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PAYMEs

I was talking with an Engineer I know and he was bummed out that he was being stiffed for about $6000 worth of consulting fees.  Apparently his customer didn t realize how expensive it was and they did not have a written contact.  I know some of you are saying stupid stupid stupid but It is not uncommon for some very charming people to not pay their last installment when they don t think they will ever need you again.  I told him I never put in more than $500 worth of my time unless we have a contact in place.  Even with that if all the people that owed me $500 paid me, I could buy a new car.

 I told him that whenever I present a proposal it will include at least two show stoppers ( problems unsolved and undocumented.)  I figure if I get the job I will solve them but if they take my proposal to a cheaper consultant he won t know how to make it work.  (I have been asked back after 6 months to finish a project)  I also like to put PAYMEs in the code.  A PAYME is a bit of software that will cause the product to stop working after a couple of weeks.  Maybe instead of a for(;;)  I put a for(i=0;i< bazillion; i++)  This version of the code is adequate for product development but not for official release.  No one ever gets source code until they are all paid up.  I had one non payer call me and ask what it would take for me to fix his code.  I said he could pay me.  He then asked if there was anything else he could do instead.  I explained that would be physically impossible.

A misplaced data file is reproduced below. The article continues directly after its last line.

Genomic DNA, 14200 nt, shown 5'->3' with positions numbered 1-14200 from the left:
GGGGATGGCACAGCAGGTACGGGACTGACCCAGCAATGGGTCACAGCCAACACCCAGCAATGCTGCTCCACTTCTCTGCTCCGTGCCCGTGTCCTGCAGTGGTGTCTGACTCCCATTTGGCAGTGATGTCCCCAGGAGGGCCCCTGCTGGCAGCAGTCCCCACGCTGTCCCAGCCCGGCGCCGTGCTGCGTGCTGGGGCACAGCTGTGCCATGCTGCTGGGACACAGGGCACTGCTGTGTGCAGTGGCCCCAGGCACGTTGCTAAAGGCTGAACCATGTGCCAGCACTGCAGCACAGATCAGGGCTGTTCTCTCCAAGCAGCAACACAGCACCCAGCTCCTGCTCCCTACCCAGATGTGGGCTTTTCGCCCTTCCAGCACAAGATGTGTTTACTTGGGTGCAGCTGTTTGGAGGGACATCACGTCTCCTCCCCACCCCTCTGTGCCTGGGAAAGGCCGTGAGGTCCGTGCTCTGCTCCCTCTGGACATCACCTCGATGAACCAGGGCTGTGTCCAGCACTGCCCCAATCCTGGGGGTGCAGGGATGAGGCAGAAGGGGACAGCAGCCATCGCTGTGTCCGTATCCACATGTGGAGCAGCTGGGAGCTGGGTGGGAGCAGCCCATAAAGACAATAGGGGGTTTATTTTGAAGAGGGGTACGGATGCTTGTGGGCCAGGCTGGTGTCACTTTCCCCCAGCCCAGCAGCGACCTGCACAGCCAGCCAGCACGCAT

What tricks do you guys use to insure you get paid?

Comments

strauch1's picture

In addition to the code trick, I usually incorporate an error in the schematic. The error is removed upon last payment, and all final documentation is delivered.

tommoxon's picture

Dave,

I would caution people about putting timebombs in code, that can get you sued.
(You can google the legal precedents about that, it's complicated...)

A better method is to use a hardware key that is included with the pre-production code,
and the key check is removed in the final production release; and make sure
that this is disclosed in the statement of work, so you are covered legally.

Also, never underestimate the power of the "Mechanic's Lien",
putting a lien on the company will get you payed quickly,
but you are unlikely to get an further work.

Note, that you can deduct the unpaid invoice(s) as "Bad Debts" on your taxes,
but only if you have tried to collect, usually in small claims court.

Unfortunately this happens more often than not to small consultants.
The best way to prevent it is to have very clear milestones
in you contract/statement of work, with a pay point for each
milestone. Make sure to include a cancellation clause in the
contract for nonpayment and nonperformance (covering both you
and the client). Make sure to have a lawyer review your contact form.
It will be a good investment in your business.

:-) Tom

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